autumn woodland, Bryn Euryn Nature Reserve, common buzzard, eyebright, galls on back of oak leaves, hawthorn berries, silver birch, spangle gall, speckled wood, St John's Wort, wildflowers of Bryn Euryn
Me it delights in mellow autumn tide, To mark the pleasaunce that my eye surrounds, The forest trees like coloured posies pied, The uplands mealy grey and russet grounds; Seeking for joy where joyaunce most abounds……. from Autumn by John Clare
Autumn certainly has been joyous this year and even the blustery tail-end effects of hurricane Gonzalo have failed to provoke most of our habitual complaints about the weather. Temperature-wise, a walk I took on Bryn Euryn just a couple of weeks ago felt more like early summer than approaching winter and although many of the signs of autumn were in place, there were a surprising number of wildflowers in bloom and butterflies, bees and various flies on the wing.
The woodland tracks are covered with layers of dried fallen leaves that rustle when stepped upon and the soft musky scent of their decaying matter fills the air.
Wild clematis is prolific throughout the reserve and curtains of the fluffy dried seed-heads is draped over vegetation of varying heights and is living up to its common name of Old Man’s Beard.
The individual seed-heads are prettily composed and shine silver in the sunlight.
The bountiful crops of haws on the hawthorn trees are still untouched by birds and have turned a rich ruby red.
Although there are bountiful berry crops, the oak trees do not seem to have produced many acorns this season.
There are ‘crops’ of spangle galls though.
Before climbing up the steep track through the woods on the way to the summit I sat for a few minutes on a rock to note down what I’d seen so far and was scrutinised for a few seconds by a buzzard that flew in over the treetops. This is a favoured spot of the locally resident buzzard, known to local visitors to the site as Lucifer and if you are here for any length of time you have to be quite unlucky not to get at least a glimpse of him here. He was accompanied by his mate today and didn’t linger, moving away in a leisurely circling kind of way towards Penrhyn Hill and the Little Orme.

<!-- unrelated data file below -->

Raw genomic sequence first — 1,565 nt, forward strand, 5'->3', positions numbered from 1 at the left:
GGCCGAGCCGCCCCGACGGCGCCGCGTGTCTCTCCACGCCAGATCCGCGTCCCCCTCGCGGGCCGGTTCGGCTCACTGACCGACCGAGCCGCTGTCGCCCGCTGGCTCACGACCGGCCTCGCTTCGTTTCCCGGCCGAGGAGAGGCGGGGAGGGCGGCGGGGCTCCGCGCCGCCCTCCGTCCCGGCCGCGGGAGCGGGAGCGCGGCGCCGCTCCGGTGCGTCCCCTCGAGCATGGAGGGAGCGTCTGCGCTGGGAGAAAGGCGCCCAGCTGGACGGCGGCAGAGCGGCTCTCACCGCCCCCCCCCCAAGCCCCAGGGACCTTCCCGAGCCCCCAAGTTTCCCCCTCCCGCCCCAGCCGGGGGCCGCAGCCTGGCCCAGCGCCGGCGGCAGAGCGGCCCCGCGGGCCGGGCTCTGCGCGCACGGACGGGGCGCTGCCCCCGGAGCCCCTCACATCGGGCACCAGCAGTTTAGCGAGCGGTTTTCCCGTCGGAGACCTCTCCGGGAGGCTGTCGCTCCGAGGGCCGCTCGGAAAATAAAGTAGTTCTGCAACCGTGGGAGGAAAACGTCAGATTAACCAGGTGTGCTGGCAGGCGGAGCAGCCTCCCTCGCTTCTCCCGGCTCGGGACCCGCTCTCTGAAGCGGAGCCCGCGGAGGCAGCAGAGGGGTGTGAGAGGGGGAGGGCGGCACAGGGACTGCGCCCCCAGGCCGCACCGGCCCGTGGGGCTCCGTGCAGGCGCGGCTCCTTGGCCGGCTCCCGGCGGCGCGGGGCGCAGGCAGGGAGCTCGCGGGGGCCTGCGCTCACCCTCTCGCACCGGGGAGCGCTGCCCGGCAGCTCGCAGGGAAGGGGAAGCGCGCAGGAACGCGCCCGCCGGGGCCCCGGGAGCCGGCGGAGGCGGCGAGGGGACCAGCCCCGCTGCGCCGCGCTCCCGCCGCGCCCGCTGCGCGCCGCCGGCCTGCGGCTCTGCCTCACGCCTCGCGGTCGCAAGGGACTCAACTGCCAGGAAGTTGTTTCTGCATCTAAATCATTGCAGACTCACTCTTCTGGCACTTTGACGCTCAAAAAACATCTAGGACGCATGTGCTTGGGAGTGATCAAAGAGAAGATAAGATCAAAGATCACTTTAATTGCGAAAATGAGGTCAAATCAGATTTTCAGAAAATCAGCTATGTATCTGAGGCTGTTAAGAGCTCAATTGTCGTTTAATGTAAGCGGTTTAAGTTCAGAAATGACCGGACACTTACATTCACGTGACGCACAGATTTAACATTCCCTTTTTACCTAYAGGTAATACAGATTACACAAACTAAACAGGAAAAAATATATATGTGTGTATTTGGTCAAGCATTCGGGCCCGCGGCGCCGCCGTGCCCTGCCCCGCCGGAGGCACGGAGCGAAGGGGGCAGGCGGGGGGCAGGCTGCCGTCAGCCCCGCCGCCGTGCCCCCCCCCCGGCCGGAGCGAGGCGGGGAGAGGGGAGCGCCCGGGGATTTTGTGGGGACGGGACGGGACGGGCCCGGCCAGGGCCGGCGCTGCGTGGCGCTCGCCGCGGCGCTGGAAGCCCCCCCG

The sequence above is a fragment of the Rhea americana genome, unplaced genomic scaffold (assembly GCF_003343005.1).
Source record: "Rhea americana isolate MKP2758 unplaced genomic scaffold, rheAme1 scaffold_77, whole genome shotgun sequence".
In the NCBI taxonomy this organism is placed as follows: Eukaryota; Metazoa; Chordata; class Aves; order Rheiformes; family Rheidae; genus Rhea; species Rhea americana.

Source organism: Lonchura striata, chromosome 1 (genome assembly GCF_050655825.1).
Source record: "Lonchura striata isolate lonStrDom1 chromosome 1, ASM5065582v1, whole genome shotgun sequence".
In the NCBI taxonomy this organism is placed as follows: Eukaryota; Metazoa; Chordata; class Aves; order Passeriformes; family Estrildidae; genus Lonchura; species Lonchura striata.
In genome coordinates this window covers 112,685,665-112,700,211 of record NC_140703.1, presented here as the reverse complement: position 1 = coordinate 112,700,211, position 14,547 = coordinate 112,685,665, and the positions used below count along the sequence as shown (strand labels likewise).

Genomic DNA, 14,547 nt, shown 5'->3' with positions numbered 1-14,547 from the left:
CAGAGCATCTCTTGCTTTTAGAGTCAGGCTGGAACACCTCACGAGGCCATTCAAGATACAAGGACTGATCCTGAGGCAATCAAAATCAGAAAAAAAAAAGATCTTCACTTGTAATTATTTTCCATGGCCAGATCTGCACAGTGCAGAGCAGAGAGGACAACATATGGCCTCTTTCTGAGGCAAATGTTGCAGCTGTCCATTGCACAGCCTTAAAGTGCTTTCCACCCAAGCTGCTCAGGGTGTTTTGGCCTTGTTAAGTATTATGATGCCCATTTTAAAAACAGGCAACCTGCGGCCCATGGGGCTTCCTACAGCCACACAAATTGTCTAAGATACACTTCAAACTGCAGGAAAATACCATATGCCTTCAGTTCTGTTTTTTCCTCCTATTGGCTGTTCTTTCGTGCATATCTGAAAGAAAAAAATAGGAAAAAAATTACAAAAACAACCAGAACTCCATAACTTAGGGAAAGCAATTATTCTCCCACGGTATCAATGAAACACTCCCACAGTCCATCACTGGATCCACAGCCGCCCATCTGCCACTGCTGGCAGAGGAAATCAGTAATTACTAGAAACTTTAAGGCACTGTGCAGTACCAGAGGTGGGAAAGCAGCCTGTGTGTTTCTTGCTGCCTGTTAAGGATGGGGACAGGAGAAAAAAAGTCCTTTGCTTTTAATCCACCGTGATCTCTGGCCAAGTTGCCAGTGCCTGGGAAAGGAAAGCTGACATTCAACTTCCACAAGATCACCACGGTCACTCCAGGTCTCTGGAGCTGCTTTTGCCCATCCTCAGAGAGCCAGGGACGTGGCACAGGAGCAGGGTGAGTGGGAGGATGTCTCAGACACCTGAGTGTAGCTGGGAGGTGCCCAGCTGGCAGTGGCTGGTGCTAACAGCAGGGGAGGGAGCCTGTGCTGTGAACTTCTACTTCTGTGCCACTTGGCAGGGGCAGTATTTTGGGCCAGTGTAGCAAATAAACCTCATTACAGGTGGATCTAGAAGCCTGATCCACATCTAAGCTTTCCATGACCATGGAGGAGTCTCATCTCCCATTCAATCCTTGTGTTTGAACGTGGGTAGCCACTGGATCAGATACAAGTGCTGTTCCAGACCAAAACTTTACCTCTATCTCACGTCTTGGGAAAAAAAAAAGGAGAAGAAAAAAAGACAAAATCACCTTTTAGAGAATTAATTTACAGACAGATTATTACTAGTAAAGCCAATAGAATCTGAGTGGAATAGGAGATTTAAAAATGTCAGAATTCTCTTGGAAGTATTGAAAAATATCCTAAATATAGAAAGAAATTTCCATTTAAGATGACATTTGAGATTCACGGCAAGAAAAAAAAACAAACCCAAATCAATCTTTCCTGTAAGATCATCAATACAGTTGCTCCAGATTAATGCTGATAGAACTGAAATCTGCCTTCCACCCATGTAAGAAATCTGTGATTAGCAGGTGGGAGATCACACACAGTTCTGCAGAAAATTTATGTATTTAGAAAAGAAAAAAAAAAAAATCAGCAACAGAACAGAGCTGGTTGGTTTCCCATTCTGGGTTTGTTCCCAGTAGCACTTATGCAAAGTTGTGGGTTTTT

I noted: ” I’m sitting on one of my favourite rocks. It’s around noon, the sun is high in a blue sky with just the faintest wash of wispy white cloud and is so hot I can feel it burning my legs through my jeans. The grassy areas have all been cut but a few wildflowers in bloom including rockrose, harebell & a bit of hogweed. There are butterflies, mostly speckled woods, but also a red admiral. Drone flies come to bask on the sun-warmed rocks and several wasps are seeking available food sources. Birds are still fairly quiet, I’ve heard the occasional song of a Robin and Blue and Great Tits calling to one another as they flit around foraging for food, but apart from the ever-present Crows everything else is keeping a low profile.”
Moving onwards and upwards along the track that leads out onto the ‘downland’ side of the hill I could hear drying leaves crackling in the heat of the sun. On the woodland edge there were several speckled woods flitting about, pausing often to settle on oak leaves. All appeared to be dark in colour and were not fully basking, but holding their wings partially closed.
I photographed another insect here too: it looked like a small bee but was behaving more like a hoverfly.
There is a beautiful silver birch tree on the woodland edge. Its leaves are beginning to turn colour and it has attractive fruiting catkins that look like a bit like a small slender fir cone from which, during the winter and aided by birds, tiny winged nutlets will be released.
The grass has been cut on the hillside too and the ground is criss-crossed with a lattice of bramble stems. There are a few plants of the wild Goldenrod still in flower, while others have gone to seed.
The dry flower head with seeds attached looks as pretty as the fresh flower.
There was a fair amount of scabious still in flower and was attracting a busy little Carder Bee.
There were a few eyebright plants still with their usual white flowers, and one that I came upon had pretty pink-purple edged petals with a yellow patch in the centre.
The views from the hillside were outstanding today as it was perfectly clear and bright which rarely happens in the summer months.
The sea was almost flat calm and in as many shades of blue as I have ever seen it.